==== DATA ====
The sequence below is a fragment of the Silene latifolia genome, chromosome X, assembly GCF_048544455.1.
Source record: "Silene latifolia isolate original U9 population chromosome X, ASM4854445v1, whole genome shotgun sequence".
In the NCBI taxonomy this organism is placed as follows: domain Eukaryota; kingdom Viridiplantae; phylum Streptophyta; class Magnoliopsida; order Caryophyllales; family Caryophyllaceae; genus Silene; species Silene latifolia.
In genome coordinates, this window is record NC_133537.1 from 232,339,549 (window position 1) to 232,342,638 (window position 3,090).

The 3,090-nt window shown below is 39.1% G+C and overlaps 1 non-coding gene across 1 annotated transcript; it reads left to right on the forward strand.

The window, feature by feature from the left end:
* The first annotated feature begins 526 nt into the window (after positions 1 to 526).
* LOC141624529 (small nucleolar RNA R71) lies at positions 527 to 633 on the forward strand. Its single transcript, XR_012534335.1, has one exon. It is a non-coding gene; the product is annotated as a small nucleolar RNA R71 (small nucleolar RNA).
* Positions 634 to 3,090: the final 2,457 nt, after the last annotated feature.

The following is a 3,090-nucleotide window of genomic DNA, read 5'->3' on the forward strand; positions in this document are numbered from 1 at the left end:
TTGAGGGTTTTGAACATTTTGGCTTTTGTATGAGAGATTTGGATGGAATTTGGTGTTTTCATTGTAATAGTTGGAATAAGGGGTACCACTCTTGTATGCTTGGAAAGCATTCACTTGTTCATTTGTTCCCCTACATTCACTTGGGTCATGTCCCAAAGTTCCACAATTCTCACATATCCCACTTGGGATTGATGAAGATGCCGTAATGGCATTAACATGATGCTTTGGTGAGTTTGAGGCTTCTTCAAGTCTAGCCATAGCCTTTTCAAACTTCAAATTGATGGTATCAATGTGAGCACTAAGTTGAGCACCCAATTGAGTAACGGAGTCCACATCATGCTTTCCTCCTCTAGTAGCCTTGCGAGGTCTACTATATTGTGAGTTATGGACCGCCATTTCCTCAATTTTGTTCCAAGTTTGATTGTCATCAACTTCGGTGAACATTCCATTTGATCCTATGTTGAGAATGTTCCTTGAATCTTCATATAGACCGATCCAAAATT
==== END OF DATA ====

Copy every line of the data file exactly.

The sequence below is a fragment of the Silene latifolia genome, chromosome X, assembly GCF_048544455.1.
Source record: "Silene latifolia isolate original U9 population chromosome X, ASM4854445v1, whole genome shotgun sequence".
In the NCBI taxonomy this organism is placed as follows: domain Eukaryota; kingdom Viridiplantae; phylum Streptophyta; class Magnoliopsida; order Caryophyllales; family Caryophyllaceae; genus Silene; species Silene latifolia.
In genome coordinates, this window is record NC_133537.1 from 232,339,549 (window position 1) to 232,342,638 (window position 3,090).

The 3,090-nt window shown below is 39.1% G+C and overlaps 1 non-coding gene across 1 annotated transcript; it reads left to right on the forward strand.

The window, feature by feature from the left end:
* The first annotated feature begins 526 nt into the window (after positions 1 to 526).
* LOC141624529 (small nucleolar RNA R71) lies at positions 527 to 633 on the forward strand. Its single transcript, XR_012534335.1, has one exon. It is a non-coding gene; the product is annotated as a small nucleolar RNA R71 (small nucleolar RNA).
* Positions 634 to 3,090: the final 2,457 nt, after the last annotated feature.

The following is a 3,090-nucleotide window of genomic DNA, read 5'->3' on the forward strand; positions in this document are numbered from 1 at the left end:
TTGAGGGTTTTGAACATTTTGGCTTTTGTATGAGAGATTTGGATGGAATTTGGTGTTTTCATTGTAATAGTTGGAATAAGGGGTACCACTCTTGTATGCTTGGAAAGCATTCACTTGTTCATTTGTTCCCCTACATTCACTTGGGTCATGTCCCAAAGTTCCACAATTCTCACATATCCCACTTGGGATTGATGAAGATGCCGTAATGGCATTAACATGATGCTTTGGTGAGTTTGAGGCTTCTTCAAGTCTAGCCATAGCCTTTTCAAACTTCAAATTGATGGTATCAATGTGAGCACTAAGTTGAGCACCCAATTGAGTAACGGAGTCCACATCATGCTTTCCTCCTCTAGTAGCCTTGCGAGGTCTACTATATTGTGAGTTATGGACCGCCATTTCCTCAATTTTGTTCCAAGTTTGATTGTCATCAACTTCGGTGAACATTCCATTTGATCCTATGTTGAGAATGTTCCTTGAATCTTCATATAGACCGATCCAAAATT